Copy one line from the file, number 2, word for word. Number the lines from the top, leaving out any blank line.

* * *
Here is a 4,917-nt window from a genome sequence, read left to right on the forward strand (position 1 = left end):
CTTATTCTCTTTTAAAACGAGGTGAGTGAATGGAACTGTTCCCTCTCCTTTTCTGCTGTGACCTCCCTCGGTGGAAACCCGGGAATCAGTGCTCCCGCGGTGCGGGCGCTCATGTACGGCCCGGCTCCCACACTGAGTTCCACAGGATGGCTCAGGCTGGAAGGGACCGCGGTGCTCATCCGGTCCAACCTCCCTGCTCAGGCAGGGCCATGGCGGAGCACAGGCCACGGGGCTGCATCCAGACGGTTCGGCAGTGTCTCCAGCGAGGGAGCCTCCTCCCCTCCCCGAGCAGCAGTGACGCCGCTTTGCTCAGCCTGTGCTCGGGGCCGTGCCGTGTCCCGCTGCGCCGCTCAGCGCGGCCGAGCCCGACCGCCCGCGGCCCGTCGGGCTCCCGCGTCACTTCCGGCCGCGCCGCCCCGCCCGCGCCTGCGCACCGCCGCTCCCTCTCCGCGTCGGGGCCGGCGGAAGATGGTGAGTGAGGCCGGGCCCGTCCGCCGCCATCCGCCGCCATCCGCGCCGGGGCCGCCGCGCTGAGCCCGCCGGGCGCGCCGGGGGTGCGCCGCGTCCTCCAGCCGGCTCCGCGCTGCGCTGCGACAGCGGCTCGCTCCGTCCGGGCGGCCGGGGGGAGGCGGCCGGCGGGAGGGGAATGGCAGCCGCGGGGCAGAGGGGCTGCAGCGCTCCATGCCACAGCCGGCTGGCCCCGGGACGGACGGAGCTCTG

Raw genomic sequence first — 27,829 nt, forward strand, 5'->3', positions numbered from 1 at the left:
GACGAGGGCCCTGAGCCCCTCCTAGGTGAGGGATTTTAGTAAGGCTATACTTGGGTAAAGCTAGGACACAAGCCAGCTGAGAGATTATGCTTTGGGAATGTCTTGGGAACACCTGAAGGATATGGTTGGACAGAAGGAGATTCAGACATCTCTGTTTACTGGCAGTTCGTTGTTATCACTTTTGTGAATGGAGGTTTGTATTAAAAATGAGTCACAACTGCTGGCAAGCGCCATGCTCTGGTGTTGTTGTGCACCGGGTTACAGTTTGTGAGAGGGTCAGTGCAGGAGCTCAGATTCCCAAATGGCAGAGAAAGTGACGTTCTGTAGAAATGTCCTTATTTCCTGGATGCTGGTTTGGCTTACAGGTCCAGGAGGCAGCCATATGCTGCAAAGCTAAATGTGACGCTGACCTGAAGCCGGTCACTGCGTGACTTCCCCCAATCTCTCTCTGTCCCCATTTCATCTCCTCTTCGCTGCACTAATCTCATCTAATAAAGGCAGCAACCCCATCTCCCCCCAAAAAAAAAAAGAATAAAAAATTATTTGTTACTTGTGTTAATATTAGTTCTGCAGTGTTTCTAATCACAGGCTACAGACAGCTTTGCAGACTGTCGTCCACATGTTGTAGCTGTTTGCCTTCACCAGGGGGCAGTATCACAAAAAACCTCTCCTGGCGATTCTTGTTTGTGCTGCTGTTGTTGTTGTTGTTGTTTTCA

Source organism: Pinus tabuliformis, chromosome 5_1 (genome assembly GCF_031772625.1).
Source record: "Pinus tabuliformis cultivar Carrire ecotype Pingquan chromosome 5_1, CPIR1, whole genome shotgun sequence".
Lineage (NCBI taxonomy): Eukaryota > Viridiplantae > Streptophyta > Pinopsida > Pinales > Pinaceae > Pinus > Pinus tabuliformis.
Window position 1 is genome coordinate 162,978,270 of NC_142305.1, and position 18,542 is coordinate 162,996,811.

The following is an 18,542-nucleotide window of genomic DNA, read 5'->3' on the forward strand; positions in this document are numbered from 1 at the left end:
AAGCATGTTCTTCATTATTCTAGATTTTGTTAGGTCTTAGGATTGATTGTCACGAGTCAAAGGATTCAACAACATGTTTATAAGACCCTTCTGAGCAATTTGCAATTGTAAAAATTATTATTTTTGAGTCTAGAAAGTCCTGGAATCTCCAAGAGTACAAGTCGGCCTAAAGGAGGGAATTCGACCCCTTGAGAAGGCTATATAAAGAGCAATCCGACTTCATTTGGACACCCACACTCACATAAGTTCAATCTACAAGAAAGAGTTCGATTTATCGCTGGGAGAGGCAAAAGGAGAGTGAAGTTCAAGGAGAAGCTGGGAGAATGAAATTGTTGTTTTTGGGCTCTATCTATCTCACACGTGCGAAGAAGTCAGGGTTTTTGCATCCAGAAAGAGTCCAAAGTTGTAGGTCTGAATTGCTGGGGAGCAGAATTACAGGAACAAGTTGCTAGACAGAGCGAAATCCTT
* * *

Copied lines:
CTTATTCTCTTTTAAAACGAGGTGAGTGAATGGAACTGTTCCCTCTCCTTTTCTGCTGTGACCTCCCTCGGTGGAAACCCGGGAATCAGTGCTCCCGCGGTGCGGGCGCTCATGTACGGCCCGGCTCCCACACTGAGTTCCACAGGATGGCTCAGGCTGGAAGGGACCGCGGTGCTCATCCGGTCCAACCTCCCTGCTCAGGCAGGGCCATGGCGGAGCACAGGCCACGGGGCTGCATCCAGACGGTTCGGCAGTGTCTCCAGCGAGGGAGCCTCCTCCCCTCCCCGAGCAGCAGTGACGCCGCTTTGCTCAGCCTGTGCTCGGGGCCGTGCCGTGTCCCGCTGCGCCGCTCAGCGCGGCCGAGCCCGACCGCCCGCGGCCCGTCGGGCTCCCGCGTCACTTCCGGCCGCGCCGCCCCGCCCGCGCCTGCGCACCGCCGCTCCCTCTCCGCGTCGGGGCCGGCGGAAGATGGTGAGTGAGGCCGGGCCCGTCCGCCGCCATCCGCCGCCATCCGCGCCGGGGCCGCCGCGCTGAGCCCGCCGGGCGCGCCGGGGGTGCGCCGCGTCCTCCAGCCGGCTCCGCGCTGCGCTGCGACAGCGGCTCGCTCCGTCCGGGCGGCCGGGGGGAGGCGGCCGGCGGGAGGGGAATGGCAGCCGCGGGGCAGAGGGGCTGCAGCGCTCCATGCCACAGCCGGCTGGCCCCGGGACGGACGGAGCTCTG